The dilemma concerning Christ’s teachings on violence became readily apparent when a young man wrote to Augustine asking whether it was proper for a Christian to serve in the Roman army. In other words, was it legitimate to wage war in pursuit of Christian ends? Augustine’s response was that this was acceptable, but only with the certainty that the cause was just, and even then only with the greatest reluctance. In the end, he wrote, the “injustice of the opposing side is what imposes the duty of waging wars.”
Later thinkers, from St. Thomas Aquinas to Hugo Grotius to Michael Walzer, would develop this idea further, yet all of them shared the same essential premise—war is horrible, and is therefore only conscionable under extreme circumstances, and only as a last resort.
This seems like a commonsense proposition, and, indeed, for nearly all of human history it was essentially non-controversial. For centuries war brought not only violent death but also the related horrors of famine and plague as campaigning soldiers pillaged towns and burned crops. Moreover, with the industrial revolution came the ability to kill people in increasingly large numbers in shorter and shorter periods of time—culminating, of course, in the development of nuclear weapons. Given the circumstances, it was only natural that theologians and moral philosophers would only sanction war under extraordinary conditions.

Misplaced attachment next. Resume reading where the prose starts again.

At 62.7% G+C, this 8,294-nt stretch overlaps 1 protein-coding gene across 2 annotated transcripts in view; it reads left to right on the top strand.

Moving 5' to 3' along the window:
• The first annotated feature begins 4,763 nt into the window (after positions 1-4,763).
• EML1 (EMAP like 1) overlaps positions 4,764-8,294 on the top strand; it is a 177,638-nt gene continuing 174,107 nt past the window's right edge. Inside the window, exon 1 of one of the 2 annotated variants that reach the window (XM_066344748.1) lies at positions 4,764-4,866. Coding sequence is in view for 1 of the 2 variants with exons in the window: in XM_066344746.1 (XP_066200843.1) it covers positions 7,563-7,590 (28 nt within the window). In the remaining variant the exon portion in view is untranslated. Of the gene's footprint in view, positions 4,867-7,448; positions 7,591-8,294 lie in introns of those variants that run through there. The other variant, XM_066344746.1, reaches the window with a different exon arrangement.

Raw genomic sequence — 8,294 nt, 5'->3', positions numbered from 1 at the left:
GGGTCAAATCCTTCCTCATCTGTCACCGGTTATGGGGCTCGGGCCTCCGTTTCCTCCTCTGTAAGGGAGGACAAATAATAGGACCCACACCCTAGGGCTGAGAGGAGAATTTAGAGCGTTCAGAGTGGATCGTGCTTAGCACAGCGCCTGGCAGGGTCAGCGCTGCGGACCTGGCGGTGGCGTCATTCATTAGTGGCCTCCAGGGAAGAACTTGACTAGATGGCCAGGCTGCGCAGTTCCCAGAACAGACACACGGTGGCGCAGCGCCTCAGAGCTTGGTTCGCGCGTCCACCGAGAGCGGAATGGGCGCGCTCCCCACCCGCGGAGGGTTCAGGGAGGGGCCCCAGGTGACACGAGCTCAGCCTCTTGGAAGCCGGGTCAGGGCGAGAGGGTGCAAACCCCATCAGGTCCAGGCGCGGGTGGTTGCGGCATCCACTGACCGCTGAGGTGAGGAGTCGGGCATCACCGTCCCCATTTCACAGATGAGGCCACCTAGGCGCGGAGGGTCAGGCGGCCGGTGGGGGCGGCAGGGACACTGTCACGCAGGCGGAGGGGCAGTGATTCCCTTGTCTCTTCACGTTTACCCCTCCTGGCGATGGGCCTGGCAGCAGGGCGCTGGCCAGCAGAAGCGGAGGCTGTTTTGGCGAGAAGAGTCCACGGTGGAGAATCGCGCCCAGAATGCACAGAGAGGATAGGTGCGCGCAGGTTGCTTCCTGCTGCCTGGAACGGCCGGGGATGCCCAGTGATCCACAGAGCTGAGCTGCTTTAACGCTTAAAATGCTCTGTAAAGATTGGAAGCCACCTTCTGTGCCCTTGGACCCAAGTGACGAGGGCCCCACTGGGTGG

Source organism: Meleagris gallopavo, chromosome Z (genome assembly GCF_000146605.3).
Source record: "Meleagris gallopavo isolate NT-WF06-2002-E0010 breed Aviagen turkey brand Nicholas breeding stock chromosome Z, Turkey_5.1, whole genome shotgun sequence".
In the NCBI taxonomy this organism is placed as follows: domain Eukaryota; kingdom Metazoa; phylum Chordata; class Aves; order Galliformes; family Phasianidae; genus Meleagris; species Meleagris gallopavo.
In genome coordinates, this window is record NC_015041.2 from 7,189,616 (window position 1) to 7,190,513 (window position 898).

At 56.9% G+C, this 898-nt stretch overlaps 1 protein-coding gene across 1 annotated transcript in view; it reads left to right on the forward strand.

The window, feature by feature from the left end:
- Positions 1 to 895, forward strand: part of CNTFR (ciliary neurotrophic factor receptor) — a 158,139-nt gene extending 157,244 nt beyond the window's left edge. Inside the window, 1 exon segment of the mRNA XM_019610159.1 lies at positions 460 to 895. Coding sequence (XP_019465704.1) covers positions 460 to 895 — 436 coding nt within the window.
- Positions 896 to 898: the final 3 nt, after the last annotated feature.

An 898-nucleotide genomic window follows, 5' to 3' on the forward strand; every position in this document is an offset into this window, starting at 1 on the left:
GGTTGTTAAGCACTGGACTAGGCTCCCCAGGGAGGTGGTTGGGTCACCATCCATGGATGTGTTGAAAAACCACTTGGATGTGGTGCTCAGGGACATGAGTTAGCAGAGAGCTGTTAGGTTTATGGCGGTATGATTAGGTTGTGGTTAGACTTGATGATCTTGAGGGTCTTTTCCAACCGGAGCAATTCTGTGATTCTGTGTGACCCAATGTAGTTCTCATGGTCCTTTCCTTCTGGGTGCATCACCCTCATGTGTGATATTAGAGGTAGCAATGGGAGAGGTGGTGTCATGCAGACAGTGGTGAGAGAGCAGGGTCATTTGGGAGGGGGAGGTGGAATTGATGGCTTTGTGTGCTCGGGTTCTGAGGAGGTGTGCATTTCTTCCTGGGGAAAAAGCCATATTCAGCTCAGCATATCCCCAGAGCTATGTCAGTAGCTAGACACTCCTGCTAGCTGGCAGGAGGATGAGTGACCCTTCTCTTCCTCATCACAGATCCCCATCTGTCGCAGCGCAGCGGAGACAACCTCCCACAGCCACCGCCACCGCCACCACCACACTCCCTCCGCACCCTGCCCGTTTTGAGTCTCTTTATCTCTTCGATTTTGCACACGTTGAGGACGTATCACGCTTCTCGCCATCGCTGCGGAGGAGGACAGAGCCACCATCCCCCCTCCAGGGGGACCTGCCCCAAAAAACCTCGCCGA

But what would happen if war ceased to become so horrible? What if technology continues to develop in such a way that the cataclysmic effects traditionally associated with war no longer materialize? This is not idle speculation—the war in Iraq was remarkable for how little serious damage it caused. There were casualties to be sure, but these were infinitesimal when compared to similar operations in military history. Predictions by some opponents of the war that civilian deaths would amount to the hundreds of thousands were off by a magnitude of a hundred, if not a thousand. Tellingly, in the days after the fall of Saddam Hussein the chief concern of residents of Baghdad—some of whom lived just blocks away from government installations devastated by coalition forces—was not to bury their dead and rebuild their homes, but to demand that their electrical service be restored. In many parts of the United States, this is roughly the same response that comes in the wake of a particularly bad thunderstorm.